The course aims to provide: i) methodological principles underlying the classification; ii) feature selection and extraction techniques; iii) algorithms for supervised and unsupervised learning; parametric and non-parametric parameter estimation; iv) cross-validation techniques for the validation of classifiers.
At the end of the course the student should be able to understand if a classification problem can be solved with some existing technology and, in that case, the type of machine learning algorithm that has to be used for the training.
Furthermore, the student must demonstrate: i) to understand what kind of characteristics or patterns should be extracted from the raw data coming from a sensor; ii) to understand what kind of classifier should be used in relation with the encountered problem: iii) to understand the complexity of the recognition problem in computational terms; iv) to produce software that recognizes real data; v) be able to use other people's code and modify it adapting it to the problem under examination.
This knowledge will allow the student to understand: i) that fit measures guarantee an effective classifier after the phase of his training; ii) what are the techniques for validating the results of a classifier.
At the end of the course the student will be able to understand a machine learning or pattern recognition paper.
The course program can be divided into two parts, the methodological and the applicative one, which will go hand in hand with the lessons.
--- Introduction: classification systems, types of classification, applications
>> SUPERVISED LEARNING <<
--- Bayes decision theory, risk minimization
--- linear, non-linear classifiers and discriminant functions
--- Selection and extraction of features, Principal Component Analysis, Fisher Linear Discriminant Analysis
--- Parameter Estimation: Maximum Maximum Likelihood, MAP, Bayesian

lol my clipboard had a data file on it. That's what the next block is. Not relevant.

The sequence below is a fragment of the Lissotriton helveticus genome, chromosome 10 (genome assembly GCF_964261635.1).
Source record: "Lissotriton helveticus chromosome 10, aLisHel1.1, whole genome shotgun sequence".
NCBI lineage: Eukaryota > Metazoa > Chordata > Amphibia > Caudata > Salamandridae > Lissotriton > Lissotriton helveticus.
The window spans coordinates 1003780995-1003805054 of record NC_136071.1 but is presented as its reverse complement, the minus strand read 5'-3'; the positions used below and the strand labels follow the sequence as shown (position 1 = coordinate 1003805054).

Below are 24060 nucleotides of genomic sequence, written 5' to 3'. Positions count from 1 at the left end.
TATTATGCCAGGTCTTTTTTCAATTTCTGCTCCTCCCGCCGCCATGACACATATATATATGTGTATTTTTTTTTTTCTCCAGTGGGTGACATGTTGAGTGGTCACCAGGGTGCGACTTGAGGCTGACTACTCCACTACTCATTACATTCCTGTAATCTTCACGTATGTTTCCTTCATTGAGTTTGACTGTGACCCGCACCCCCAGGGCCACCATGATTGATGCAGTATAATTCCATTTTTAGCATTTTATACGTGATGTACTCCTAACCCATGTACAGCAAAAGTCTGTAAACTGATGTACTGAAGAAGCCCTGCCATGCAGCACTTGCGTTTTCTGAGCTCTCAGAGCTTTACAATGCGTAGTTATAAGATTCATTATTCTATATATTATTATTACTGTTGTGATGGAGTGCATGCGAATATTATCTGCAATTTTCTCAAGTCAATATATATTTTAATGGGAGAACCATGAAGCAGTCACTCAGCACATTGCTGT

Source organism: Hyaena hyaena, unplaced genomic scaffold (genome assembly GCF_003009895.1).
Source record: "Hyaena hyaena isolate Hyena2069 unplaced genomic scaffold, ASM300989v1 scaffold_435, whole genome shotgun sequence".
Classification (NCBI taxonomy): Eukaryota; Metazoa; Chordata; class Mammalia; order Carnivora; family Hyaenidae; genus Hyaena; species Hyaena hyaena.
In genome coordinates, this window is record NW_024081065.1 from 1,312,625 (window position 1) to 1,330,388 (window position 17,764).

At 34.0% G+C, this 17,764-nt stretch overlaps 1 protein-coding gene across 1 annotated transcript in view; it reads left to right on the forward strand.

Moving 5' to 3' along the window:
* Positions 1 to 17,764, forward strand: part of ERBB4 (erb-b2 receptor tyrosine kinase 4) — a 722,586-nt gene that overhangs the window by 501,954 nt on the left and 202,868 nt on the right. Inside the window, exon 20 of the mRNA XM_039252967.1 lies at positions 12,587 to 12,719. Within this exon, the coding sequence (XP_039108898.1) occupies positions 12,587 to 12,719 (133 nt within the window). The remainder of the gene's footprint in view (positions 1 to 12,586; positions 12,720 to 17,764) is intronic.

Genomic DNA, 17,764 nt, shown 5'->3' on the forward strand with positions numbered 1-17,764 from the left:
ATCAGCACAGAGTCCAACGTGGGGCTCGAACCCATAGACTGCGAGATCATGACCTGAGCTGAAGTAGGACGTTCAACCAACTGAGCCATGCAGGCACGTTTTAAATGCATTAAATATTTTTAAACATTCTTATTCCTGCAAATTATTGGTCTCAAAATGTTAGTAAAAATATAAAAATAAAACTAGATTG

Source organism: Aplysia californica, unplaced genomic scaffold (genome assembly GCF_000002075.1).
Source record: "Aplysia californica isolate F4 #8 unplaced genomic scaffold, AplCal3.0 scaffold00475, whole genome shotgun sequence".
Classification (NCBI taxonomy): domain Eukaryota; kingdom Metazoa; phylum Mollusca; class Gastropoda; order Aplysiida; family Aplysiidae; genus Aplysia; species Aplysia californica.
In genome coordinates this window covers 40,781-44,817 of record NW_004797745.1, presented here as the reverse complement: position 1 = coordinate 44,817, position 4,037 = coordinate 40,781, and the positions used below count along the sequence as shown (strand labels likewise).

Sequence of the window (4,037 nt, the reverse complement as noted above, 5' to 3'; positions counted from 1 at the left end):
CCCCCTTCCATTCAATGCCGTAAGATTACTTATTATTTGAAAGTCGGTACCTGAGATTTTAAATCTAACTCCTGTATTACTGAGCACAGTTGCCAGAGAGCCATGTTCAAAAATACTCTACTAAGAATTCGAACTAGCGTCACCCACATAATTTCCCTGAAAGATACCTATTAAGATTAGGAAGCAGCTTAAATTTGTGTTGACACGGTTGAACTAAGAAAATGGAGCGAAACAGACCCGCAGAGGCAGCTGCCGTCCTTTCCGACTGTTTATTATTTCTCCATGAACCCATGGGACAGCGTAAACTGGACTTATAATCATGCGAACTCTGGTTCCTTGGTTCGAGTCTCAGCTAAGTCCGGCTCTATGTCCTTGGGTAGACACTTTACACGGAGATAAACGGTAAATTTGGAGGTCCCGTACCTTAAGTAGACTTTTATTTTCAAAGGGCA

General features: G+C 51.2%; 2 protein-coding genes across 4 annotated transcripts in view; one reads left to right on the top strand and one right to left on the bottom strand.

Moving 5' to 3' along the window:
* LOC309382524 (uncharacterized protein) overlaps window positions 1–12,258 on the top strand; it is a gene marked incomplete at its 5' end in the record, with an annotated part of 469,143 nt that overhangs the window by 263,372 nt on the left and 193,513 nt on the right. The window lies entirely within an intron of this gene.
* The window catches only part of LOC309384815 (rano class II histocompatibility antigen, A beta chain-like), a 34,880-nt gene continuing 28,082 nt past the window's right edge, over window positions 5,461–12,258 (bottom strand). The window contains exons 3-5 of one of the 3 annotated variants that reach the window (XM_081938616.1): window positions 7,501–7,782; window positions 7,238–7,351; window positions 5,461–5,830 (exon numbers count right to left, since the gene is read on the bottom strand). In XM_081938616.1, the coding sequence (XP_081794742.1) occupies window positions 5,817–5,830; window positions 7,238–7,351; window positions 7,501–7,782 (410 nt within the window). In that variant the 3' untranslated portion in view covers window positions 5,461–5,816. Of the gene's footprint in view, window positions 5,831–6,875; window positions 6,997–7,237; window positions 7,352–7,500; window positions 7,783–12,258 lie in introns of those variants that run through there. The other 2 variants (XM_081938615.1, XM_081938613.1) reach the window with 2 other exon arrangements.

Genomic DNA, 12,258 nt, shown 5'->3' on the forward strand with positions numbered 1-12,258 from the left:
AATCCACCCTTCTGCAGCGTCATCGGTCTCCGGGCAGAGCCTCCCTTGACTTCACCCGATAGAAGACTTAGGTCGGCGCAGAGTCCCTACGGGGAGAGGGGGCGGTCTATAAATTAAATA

--- Single Gaussian estimation and mixture of Gaussians: Expectation-Maximization algorithm and variational approximations (Mean Field)
--- Non-parametric methods for training a classifier: Parzen Windows and K-Nearest-Neighbor
--- Monte Carlo methods for dynamic density estimation, Particle Filtering
--- Markov models and Hidden Markov Models
>> NON-SUPERVISED CLASSIFICATION <<
--- Partitional methods (k-means and x-means), hierarchical (single-double linkage)
--- Internal and external validation criteria
-- Binary and multiclass classification on real benchmarks
-- Face recognition
- Richard O. Duda, Peter E. Hart, and David G. Stork. 2000. Pattern Classification (2nd Edition). Wiley-Interscience.
- Christopher M. Bishop. 2006. Pattern Recognition and Machine Learning (Information Science and Statistics). Springer-Verlag New York, Inc., Secaucus, NJ, USA.
|R. Duda, P. Hart, D. Stork||Pattern Classification||Wiley||2001|
|C.M. Bishop||Pattern Recognition and Machine Learning||Springer||2006|
Examination method is oral; the required content will be those seen during the lessons, as indicated by the course program. In particular, when necessary, a formal demonstration of a procedure will be requested. In all cases, the questions will address a classification problem where the student will have to suggest the most suitable technique for the case, formally demonstrating the choice. The final vote will be built depending on the student's proposed solution to the question (20 points total), and the formal accuracy with which the solution is presented (10 points).